Male underachievement in Jamaica — Part 2
Part one in this series exploring male underachievement in Jamaica — published October 21, 2022 — presented the basic statistical evidence suggesting that there is a lack of males achieving a sufficiently high standard in tertiary educational institutions and consequently in the workplace. By delving deeper into the issue, let’s gain a greater understanding of the possible role of socialisation in the development of this phenomenon over the years.
Bugental and Grusec (2007) define socialisation as the processes involved in preparing the young for adult life under a particular societal construct and is dependent on biological and socio-cultural mechanisms.
It is believed that the familial structures, the educational system, the Church, and other institutions all affect the socialisation of males in the Caribbean (Wiltshire, 2012).
Growing with the lack of male role models could have resulted in males being inadequately socialised to pursue tertiary level and managerial positions. This sentiment is expressed with forceful effect in a study by Dr Herbert Gayle and Peisha Bryan, entitled Males and Tertiary Education in Jamaica (2019), which outlines the gendered nature of participation in tertiary education in the country. The authors found that the ratio of men to women has declined considerably over four decades, from the early 70s from 3:2 to 2:5, owing primarily to the shifting support of family for women’s pursuit of tertiary education at the expense of men.
These findings provide the basis for my investigation into these factors. An analysis of focus group responses reveals that young males within the household are not encouraged to go to school. Instead, they are encouraged to start working to provide for themselves and their families as soon as they have completed secondary education, and in some cases before. This form of socialisation impacts males’ tertiary education in a significant way. Their lives are already predetermined to provide for themselves and their families from an early age, without thought of attaining higher education.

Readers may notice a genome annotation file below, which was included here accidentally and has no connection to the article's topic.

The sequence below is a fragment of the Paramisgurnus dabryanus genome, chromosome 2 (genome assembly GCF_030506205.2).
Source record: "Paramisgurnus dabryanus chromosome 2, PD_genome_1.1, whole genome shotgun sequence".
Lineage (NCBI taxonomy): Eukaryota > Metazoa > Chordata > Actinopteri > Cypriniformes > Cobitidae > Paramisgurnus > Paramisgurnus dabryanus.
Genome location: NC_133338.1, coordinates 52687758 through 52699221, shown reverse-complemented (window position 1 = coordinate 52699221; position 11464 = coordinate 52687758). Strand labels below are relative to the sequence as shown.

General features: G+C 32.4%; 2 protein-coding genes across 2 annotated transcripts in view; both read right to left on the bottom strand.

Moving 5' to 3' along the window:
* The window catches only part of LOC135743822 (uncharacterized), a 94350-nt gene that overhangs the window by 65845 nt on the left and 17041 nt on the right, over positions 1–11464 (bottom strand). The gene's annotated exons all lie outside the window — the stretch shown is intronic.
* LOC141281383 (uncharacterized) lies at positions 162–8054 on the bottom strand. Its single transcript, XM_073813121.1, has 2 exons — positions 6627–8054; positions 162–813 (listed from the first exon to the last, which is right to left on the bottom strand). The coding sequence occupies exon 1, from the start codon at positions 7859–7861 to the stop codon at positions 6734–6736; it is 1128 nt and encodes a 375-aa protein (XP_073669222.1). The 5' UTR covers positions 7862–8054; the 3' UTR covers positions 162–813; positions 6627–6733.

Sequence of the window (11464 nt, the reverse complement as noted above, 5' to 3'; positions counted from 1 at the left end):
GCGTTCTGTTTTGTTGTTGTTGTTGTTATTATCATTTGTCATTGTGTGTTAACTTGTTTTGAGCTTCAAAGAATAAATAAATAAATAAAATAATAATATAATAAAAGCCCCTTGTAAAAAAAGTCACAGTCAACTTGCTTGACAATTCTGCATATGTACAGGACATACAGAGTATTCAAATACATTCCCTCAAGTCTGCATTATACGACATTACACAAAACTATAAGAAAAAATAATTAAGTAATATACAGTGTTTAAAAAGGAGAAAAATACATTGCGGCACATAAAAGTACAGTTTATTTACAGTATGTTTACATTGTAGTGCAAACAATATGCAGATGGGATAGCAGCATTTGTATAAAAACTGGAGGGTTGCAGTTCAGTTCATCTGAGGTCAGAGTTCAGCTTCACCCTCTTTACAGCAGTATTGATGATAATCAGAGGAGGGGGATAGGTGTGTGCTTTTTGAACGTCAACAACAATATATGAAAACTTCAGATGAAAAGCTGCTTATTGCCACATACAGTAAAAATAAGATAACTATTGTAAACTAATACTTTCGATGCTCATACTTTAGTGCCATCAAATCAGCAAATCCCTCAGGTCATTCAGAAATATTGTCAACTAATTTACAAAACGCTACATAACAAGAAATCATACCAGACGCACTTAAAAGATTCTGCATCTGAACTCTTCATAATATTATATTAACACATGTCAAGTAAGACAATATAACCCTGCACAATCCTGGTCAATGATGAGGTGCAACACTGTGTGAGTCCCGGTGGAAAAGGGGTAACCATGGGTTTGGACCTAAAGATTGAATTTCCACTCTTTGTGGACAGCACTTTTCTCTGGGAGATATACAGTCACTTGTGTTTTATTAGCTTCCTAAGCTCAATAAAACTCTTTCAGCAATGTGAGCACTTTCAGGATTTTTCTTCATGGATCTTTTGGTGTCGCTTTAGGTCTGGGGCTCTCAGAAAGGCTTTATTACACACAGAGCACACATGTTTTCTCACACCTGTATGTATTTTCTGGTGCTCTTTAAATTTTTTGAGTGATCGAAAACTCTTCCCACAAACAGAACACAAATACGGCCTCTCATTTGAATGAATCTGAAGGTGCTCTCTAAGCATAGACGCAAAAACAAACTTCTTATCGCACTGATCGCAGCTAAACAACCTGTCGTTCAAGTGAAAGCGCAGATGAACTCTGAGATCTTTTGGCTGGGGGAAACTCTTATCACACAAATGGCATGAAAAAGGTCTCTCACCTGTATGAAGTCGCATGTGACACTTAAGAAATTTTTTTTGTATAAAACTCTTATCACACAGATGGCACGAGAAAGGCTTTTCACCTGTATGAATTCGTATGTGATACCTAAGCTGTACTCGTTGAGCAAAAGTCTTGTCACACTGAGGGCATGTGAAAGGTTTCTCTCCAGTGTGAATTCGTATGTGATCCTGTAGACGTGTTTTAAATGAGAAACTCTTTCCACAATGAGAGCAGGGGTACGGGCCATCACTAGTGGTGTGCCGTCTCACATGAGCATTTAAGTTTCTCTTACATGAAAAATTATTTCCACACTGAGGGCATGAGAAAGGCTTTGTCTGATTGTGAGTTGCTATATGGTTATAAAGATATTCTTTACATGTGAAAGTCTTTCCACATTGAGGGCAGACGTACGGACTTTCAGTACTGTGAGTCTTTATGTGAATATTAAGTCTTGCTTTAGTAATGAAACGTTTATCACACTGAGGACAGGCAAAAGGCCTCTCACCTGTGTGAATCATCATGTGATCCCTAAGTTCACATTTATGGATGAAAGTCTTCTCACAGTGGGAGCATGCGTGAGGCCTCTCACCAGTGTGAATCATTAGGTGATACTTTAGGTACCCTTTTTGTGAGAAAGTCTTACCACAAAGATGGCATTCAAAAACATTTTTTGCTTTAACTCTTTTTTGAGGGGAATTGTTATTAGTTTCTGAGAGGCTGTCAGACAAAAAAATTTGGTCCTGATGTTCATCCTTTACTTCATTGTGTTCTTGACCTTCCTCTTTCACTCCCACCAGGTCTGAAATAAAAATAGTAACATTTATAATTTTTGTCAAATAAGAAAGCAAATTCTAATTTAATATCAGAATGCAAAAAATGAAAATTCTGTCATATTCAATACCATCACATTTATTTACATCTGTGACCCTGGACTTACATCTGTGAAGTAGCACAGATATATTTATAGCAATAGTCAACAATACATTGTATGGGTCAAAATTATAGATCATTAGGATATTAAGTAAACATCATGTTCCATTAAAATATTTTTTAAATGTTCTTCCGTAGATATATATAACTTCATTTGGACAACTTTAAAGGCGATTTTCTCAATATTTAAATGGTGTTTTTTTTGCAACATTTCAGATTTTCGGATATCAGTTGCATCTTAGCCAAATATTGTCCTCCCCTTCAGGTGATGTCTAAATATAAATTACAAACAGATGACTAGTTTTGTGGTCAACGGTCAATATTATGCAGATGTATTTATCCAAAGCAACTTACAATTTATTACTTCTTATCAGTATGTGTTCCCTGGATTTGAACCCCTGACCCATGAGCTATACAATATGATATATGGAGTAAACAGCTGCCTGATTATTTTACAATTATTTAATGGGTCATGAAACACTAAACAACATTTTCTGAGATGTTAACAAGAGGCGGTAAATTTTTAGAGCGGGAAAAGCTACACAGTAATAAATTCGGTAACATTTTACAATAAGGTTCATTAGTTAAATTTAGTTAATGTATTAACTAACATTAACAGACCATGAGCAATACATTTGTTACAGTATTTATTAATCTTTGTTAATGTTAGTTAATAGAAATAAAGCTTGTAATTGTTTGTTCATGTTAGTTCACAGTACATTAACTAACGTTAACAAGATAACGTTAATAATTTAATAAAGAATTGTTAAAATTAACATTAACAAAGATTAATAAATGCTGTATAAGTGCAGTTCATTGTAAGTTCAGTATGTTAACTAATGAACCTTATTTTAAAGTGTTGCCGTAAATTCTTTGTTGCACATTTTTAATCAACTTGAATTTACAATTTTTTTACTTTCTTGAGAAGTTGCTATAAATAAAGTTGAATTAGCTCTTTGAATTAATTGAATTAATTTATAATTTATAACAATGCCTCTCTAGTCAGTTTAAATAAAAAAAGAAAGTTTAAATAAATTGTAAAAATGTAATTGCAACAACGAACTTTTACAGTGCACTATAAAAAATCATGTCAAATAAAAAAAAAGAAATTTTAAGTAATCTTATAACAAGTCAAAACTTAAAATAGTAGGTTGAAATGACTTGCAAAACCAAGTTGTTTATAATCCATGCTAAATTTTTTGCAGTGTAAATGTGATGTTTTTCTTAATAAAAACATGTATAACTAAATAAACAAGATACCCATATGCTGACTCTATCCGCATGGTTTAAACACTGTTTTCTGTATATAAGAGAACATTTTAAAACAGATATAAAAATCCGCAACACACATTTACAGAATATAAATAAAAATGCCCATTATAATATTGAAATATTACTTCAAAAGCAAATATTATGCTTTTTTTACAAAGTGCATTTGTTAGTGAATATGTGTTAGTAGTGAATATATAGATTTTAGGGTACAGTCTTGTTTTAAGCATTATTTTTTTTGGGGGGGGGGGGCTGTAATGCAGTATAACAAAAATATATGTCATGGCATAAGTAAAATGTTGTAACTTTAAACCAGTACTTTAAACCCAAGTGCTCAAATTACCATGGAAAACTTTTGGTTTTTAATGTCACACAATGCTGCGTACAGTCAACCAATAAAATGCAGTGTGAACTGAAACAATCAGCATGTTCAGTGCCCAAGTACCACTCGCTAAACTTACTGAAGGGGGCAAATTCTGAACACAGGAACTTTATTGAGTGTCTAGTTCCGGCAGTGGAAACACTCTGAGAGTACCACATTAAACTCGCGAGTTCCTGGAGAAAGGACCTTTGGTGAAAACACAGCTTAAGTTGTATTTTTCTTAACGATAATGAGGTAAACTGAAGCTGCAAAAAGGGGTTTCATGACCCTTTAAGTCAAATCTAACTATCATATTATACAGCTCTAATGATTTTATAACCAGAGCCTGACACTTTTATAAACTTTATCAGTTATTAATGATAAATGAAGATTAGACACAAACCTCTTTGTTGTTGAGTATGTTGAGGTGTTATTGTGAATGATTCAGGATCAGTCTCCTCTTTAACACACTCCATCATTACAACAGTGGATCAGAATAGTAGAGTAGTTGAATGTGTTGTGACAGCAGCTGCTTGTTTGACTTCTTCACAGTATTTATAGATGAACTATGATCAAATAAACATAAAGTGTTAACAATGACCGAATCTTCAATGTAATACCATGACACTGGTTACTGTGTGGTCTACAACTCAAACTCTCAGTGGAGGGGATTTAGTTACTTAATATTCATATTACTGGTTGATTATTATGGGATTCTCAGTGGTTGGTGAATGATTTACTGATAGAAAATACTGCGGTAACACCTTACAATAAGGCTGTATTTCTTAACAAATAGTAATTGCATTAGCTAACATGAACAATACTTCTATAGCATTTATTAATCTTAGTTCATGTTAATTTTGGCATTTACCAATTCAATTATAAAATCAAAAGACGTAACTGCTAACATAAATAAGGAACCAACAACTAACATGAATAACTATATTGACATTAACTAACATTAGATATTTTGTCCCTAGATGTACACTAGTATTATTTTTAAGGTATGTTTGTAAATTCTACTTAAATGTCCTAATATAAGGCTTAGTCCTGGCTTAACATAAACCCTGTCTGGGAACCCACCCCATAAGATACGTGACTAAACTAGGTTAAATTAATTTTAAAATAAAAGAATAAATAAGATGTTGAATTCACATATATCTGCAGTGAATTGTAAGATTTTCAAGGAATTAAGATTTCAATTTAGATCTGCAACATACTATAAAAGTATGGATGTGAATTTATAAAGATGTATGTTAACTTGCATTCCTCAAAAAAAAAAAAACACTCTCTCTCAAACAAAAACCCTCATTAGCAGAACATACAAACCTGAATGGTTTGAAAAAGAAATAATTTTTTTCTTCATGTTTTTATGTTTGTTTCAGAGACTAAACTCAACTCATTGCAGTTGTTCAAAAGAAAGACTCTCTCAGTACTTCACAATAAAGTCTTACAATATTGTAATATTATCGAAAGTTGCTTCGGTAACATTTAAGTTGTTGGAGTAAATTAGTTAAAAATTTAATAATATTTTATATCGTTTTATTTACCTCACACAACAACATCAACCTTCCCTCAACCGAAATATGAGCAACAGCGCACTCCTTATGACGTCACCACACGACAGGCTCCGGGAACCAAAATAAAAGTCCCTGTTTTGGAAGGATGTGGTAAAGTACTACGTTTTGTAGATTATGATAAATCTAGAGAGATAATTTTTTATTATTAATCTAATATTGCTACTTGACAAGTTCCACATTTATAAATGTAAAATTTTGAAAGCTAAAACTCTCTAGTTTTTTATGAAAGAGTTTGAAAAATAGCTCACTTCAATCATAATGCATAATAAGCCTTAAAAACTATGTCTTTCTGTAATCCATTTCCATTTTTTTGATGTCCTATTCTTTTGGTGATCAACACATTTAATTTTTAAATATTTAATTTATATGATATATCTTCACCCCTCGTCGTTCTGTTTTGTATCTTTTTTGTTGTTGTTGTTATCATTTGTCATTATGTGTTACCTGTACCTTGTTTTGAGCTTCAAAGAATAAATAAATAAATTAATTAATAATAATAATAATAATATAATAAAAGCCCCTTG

While this analysis does not prescribe any particular family type, nor defend the Caribbean family type, what is encouraged is a deeper understanding of the paucity of males in tertiary institutions and in managerial position as a possible effect of not a particular family unit, but the effects of the family unit as it is in the Caribbean.
Since the family unit in the Caribbean is discussed, what the family unit is said to be, must be identified — as well as how it impacts males under-represented in these same spaces.
Edith Clarke in her seminal study My Mother Who Fathered Me (1957) highlighted that the Jamaican family structure saw an absence of a father figure. While it cannot be broadly said that this phenomenon is linked to the poor performance of male figures, what can be logically explained is how, sociologically, due to the absence of role models in the home, there have been equally inadequate symbols of interactions that introduce what the roles of males should look like in an intricate and not simplistic manner.